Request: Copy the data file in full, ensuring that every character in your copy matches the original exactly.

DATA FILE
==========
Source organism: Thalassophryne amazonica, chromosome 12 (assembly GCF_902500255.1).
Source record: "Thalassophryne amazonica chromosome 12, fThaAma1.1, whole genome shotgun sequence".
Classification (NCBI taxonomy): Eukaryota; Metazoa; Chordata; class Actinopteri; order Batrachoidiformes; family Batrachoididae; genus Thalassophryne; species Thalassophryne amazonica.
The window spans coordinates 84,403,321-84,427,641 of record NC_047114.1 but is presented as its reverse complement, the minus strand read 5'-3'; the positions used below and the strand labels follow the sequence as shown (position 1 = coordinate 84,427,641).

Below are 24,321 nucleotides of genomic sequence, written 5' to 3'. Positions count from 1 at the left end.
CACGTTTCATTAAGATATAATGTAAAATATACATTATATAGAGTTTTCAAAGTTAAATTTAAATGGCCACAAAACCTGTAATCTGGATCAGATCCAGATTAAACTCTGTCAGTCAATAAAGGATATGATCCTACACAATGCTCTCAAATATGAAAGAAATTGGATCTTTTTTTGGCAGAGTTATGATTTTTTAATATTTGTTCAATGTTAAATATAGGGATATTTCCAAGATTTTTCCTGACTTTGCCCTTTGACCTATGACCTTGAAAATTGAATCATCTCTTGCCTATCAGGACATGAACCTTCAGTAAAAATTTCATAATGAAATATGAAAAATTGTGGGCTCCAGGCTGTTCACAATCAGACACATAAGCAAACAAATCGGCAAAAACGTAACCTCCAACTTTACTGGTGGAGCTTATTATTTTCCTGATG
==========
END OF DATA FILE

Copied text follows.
Source organism: Thalassophryne amazonica, chromosome 12 (assembly GCF_902500255.1).
Source record: "Thalassophryne amazonica chromosome 12, fThaAma1.1, whole genome shotgun sequence".
Classification (NCBI taxonomy): Eukaryota; Metazoa; Chordata; class Actinopteri; order Batrachoidiformes; family Batrachoididae; genus Thalassophryne; species Thalassophryne amazonica.
The window spans coordinates 84,403,321-84,427,641 of record NC_047114.1 but is presented as its reverse complement, the minus strand read 5'-3'; the positions used below and the strand labels follow the sequence as shown (position 1 = coordinate 84,427,641).

Below are 24,321 nucleotides of genomic sequence, written 5' to 3'. Positions count from 1 at the left end.
CACGTTTCATTAAGATATAATGTAAAATATACATTATATAGAGTTTTCAAAGTTAAATTTAAATGGCCACAAAACCTGTAATCTGGATCAGATCCAGATTAAACTCTGTCAGTCAATAAAGGATATGATCCTACACAATGCTCTCAAATATGAAAGAAATTGGATCTTTTTTTGGCAGAGTTATGATTTTTTAATATTTGTTCAATGTTAAATATAGGGATATTTCCAAGATTTTTCCTGACTTTGCCCTTTGACCTATGACCTTGAAAATTGAATCATCTCTTGCCTATCAGGACATGAACCTTCAGTAAAAATTTCATAATGAAATATGAAAAATTGTGGGCTCCAGGCTGTTCACAATCAGACACATAAGCAAACAAATCGGCAAAAACGTAACCTCCAACTTTACTGGTGGAGCTTATTATTTTCCTGATG